Flex 18 may be configured to interconnect to die 16 with other connective configurations. For example, as a variant on the flip-chip connectivity scheme, flex attachments 26 may be placed on the side of flex circuits 18 opposite that shown in FIG. 2 to place the flex attachments 26 immediately adjacent to the surface of die 16 to provide direct connection between die 16 and flex circuitry 18. It should also be understood that in the preferred embodiment shown in FIG. 1, two flex circuits 18 are employed but implementations of the invention can be devised using one flex circuit 18.
FIG. 3 depicts an elevation view of an integrated lower stack element 12 before its assembly into a module 10. Die 16 is placed adjacent to flex circuits 18 and fixed in place with adhesive 28. A variety of adhesive methods are known in the art and, in a preferred embodiment, an adhesive is used that has thermally conductive properties.
With reference to FIG. 4, in a preferred embodiment, portions of flex circuits 18A and 18B are fixed to die 16 by adhesive 28 which may be a liquid or tape adhesive or may be placed in discrete locations across the package. When used, preferably, adhesive 28 is thermally conductive. Adhesives that include a flux are used to advantage in some steps of assembly of module 10. Layer 28 may also be a thermally conductive medium or body to encourage heat flow.
As shown in this preferred embodiment, module contacts 30 are fixed along flex circuits 18A and 18B opposite the side of the flex circuits nearest to which die 16 is adjacent. The shown preferred module contacts 30 are familiar to those in the art and may be comprised of eutectic, lead-free, solid copper, or other conductive materials. Other contact implementing structures may be used to create module contacts 30 as long as the conductive layer or layers of the flex circuitry can be connected to module contacts 30 to allow conveyance of the signals conducted in flex circuits 18 to be transmitted to an environment external to integrated lower stack element 12. Balls are well understood, but other techniques and structures such as connective rings, built-up pads, or even leads may be placed along flex circuits 18 to create module contacts 30 to convey signals from module 10 to an external environment. Any of the standard JEDEC patterns may be implemented with module contacts 30 as well as custom arrays of module contacts for specialized applications.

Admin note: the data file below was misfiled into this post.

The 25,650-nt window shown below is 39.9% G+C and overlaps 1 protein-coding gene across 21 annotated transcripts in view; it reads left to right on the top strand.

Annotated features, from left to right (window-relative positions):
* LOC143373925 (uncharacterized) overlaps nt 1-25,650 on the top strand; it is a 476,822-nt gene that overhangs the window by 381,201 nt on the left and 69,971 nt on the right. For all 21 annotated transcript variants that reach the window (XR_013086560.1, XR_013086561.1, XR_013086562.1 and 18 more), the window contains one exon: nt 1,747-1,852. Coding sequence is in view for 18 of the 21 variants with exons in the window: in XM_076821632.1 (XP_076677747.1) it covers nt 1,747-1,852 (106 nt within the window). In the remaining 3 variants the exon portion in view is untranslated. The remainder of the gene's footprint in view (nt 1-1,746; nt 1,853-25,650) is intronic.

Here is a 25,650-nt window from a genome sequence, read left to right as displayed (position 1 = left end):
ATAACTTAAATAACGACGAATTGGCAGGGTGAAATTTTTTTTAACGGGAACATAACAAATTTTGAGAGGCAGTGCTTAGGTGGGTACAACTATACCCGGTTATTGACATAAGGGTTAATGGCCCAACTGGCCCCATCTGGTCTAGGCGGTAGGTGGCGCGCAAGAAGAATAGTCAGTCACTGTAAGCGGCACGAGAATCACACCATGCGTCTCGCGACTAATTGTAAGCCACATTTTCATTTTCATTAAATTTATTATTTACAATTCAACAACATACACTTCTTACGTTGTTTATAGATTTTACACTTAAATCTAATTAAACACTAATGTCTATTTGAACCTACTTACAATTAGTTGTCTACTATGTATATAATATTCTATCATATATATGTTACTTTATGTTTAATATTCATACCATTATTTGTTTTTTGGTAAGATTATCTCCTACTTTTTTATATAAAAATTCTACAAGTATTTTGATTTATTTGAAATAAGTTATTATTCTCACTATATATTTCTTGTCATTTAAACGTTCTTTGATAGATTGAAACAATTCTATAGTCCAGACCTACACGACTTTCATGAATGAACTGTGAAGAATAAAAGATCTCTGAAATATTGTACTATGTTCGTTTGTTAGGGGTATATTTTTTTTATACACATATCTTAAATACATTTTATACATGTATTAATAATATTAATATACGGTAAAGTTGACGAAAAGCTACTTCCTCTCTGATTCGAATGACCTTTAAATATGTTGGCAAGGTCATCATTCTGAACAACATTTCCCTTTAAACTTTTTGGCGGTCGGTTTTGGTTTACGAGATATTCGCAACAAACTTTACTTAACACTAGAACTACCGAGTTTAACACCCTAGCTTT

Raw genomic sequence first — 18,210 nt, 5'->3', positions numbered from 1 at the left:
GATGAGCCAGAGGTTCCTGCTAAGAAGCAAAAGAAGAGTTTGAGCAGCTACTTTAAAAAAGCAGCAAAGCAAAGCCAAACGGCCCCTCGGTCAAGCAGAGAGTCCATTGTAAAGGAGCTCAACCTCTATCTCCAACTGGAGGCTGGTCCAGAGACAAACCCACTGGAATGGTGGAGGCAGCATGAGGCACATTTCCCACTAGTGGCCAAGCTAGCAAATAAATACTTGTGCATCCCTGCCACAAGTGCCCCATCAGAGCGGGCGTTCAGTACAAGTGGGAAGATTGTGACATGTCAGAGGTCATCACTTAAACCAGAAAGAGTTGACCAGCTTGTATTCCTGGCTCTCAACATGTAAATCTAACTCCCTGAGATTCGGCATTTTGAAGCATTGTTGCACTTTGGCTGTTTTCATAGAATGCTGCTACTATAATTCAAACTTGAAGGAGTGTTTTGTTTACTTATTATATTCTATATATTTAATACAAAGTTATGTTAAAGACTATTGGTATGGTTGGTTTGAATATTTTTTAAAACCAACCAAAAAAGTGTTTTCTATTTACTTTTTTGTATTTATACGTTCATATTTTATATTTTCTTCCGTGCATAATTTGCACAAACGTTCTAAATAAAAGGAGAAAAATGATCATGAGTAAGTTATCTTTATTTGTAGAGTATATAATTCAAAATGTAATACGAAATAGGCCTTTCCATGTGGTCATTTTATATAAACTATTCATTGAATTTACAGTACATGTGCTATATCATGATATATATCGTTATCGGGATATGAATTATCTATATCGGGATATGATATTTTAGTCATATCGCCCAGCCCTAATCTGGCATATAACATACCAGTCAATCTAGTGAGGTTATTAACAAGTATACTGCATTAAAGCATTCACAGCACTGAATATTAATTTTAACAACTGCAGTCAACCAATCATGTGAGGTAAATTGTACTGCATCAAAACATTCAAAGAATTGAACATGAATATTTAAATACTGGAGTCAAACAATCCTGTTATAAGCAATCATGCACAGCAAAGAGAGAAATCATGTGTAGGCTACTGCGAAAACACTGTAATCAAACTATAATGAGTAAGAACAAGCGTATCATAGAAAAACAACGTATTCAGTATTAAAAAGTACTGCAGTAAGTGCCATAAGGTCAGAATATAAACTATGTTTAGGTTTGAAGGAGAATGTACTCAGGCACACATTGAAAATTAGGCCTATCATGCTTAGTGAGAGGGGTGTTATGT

FIG. 4 depicts the integration of die 16 devised in a flip-chip configuration with two flex circuits 18A and 18B in accordance with a preferred embodiment of the present invention. Those of skill will understand that the depiction of FIG. 4 is not drawn to scale. Die 16 exhibits die pads 24 along a lower surface of the die. Attached to die pads 24 are die connectors 32 which, in the depicted embodiment, are flip-chip balls or connectors. As shown, flex circuits 18A and 18B have module contacts 30.
Any flexible or conformable substrate with a conductive pattern may be used as a flex circuit in the invention. The preferred flex circuitry will employ more than one conductive layer, but the invention may be implemented with flex circuitry that has only a single conductive layer.
Even though single conductive layer flex circuitry may readily be used in the invention, flex circuit 18 is preferably a multi-layer flexible circuit structure that has at least two conductive layers. This is particularly appropriate where frequencies to be encountered are higher. Preferably, the conductive layers are metal such as copper alloy 110 although any conductive material may be employed in this role. The use of plural conductive layers provides advantages such as the creation of a distributed capacitance across module 10 intended to reduce noise or bounce effects that can, particularly at higher frequencies, degrade signal integrity, as those of skill in the art will recognize.